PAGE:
Before we break down the company's full-year results, let's take a look at how Anadarko stacks up against majors ExxonMobil, BP
Market Cap (billions)
Source: Yahoo! Finance.
The chart above is a great reminder of just how far Anadarko needs to go to become a big fish, but that doesn't mean it can't play in the same pond. The company does an excellent job of pushing past the idea that U.S. independents are best when limited to U.S. operations. Anadarko found success at home and abroad in 2011, and its results demonstrate that.
2011 was the year of liquids for Anadarko. The company pushed proved reserves up to 2.54 billion barrels of oil equivalent, and 45% of that was liquids. A 10% increase in liquids production drove sales volumes to a record 248 million BOE.
Despite these great numbers, the company took a big hit from its $4 billion payout to BP for its role in the Deepwater Horizon disaster, reporting a net loss of $0.72 a share in the fourth quarter, and $5.32 per share for the year.
Full-year costs incurred in exploration and development came in at $5.6 billion, in line with analyst expectations and a good sign of efficient operations.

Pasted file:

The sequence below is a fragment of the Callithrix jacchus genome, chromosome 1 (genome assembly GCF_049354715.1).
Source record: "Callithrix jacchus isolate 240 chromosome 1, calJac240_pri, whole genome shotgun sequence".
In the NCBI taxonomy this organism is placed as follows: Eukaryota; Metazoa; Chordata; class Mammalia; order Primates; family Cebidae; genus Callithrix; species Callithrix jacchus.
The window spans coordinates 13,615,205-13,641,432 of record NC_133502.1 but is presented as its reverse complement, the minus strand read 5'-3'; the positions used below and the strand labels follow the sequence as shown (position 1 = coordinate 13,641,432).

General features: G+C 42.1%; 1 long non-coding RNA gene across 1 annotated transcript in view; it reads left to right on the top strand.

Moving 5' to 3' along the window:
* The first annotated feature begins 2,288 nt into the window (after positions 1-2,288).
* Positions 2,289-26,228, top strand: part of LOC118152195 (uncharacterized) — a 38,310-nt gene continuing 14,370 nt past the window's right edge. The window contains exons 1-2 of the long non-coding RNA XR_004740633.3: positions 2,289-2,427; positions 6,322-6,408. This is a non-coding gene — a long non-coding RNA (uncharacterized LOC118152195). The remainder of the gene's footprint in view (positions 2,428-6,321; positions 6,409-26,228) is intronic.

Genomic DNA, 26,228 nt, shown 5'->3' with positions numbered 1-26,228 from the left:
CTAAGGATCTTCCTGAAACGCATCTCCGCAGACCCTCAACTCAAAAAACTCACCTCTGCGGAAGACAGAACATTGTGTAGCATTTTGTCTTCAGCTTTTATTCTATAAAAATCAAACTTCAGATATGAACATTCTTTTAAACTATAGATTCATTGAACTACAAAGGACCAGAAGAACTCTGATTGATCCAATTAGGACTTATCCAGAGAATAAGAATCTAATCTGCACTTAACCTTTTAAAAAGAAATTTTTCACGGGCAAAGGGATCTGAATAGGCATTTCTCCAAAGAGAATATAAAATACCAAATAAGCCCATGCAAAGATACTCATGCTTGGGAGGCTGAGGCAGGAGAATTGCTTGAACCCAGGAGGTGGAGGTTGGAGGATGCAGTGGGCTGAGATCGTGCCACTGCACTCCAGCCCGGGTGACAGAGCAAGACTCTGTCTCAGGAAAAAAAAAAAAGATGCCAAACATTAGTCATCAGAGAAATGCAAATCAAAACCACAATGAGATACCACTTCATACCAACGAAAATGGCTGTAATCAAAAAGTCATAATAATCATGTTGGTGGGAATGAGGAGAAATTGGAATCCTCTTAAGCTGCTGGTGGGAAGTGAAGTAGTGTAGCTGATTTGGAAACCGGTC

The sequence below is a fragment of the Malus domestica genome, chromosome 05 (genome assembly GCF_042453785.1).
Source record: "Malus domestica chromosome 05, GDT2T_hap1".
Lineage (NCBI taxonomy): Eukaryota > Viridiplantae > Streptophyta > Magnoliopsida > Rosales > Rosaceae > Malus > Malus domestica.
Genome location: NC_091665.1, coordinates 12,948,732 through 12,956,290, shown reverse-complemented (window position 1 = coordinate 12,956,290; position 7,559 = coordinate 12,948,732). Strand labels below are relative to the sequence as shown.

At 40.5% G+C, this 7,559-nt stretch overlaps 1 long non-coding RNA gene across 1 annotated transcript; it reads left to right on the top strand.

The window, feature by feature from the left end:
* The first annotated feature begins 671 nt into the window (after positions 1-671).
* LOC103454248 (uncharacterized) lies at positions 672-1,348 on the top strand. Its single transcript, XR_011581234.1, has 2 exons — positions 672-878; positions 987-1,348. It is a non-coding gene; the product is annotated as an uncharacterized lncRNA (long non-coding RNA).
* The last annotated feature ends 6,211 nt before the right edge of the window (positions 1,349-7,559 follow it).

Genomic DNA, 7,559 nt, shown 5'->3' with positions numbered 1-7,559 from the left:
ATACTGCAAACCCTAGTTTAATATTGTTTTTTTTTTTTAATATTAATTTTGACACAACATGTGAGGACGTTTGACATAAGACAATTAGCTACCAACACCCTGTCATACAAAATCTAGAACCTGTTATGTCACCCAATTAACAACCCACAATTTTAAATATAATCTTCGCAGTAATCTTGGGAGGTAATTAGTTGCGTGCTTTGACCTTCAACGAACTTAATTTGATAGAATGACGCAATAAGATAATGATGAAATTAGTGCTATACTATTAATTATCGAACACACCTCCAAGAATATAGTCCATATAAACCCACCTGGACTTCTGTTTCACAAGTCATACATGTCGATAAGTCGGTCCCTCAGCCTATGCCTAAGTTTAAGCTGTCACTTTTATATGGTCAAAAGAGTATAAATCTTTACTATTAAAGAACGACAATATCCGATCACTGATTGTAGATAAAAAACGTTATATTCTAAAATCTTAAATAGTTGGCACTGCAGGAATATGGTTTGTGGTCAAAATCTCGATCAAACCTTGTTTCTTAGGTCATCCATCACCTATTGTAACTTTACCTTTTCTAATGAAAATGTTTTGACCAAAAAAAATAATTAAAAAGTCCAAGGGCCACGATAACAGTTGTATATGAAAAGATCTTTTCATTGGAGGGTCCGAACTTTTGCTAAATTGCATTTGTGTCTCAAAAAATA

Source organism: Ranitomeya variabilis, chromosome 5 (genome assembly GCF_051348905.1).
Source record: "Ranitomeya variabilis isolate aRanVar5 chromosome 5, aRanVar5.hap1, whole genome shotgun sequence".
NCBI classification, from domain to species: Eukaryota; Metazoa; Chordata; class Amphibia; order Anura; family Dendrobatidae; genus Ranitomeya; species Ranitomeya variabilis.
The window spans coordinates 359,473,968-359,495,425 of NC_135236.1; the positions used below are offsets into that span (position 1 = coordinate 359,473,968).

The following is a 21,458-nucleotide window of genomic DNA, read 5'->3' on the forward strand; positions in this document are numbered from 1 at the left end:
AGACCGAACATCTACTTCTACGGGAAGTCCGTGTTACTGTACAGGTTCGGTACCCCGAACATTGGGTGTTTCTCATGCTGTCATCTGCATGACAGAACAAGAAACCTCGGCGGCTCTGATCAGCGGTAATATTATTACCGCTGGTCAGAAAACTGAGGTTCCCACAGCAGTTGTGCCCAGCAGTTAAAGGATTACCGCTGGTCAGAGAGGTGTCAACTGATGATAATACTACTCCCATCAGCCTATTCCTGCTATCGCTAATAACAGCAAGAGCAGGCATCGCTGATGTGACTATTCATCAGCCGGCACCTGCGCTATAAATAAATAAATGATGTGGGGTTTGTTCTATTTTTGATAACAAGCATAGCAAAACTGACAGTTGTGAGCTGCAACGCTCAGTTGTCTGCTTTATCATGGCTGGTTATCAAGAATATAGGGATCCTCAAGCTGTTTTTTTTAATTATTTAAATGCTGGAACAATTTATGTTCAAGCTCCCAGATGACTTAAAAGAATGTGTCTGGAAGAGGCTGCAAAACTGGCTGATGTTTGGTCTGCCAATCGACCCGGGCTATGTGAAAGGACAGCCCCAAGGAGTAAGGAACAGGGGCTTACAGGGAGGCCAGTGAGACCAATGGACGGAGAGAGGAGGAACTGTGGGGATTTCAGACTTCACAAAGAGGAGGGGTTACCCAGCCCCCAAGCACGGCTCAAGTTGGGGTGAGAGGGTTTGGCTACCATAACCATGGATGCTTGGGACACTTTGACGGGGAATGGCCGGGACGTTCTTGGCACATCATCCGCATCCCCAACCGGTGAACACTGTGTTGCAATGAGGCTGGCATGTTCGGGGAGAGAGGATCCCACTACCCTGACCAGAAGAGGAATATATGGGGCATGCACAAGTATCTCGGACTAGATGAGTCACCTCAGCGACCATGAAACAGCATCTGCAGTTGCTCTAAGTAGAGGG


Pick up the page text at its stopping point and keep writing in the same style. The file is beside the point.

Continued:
Anadarko's operations are geographically disparate -- just like a major – and they're really humming in two key regions right now: Mozambique and the Niobrara shale.
Anadarko is making the most of its opportunity in the Niobrara's Wattenberg Field. The company's initial horizontal drilling results place the potential of the liquids-rich play at 500 million to 1.5 billion BOE. The company is currently operating five rigs in the region. In an effort to maximize opportunity in the region, Anadarko picked up the Wattenberg Plant in March to align its upstream and midstream assets.
Anadarko's deepwater exploration and appraisal programs had an extremely high 80% success rate in 2011. The biggest find by far was offshore Mozambique. Initially, the discovery was a "mere" 6 trillion cubic feet, but additional drilling revealed it was nearly triple that at 15 to 30 TCF. Seven wells have been drilled successfully in the offshore block, and plans for a natural gas liquefaction facility continue to move forward.
Anadarko is making the most of two very different markets for natural gas. Focusing on liquids in the U.S. and dry gas abroad allows the company to mitigate the depressed domestic price of methane at home and exploit the higher price abroad, a strategy that many independent U.S. oil and gas companies are unable to entertain.
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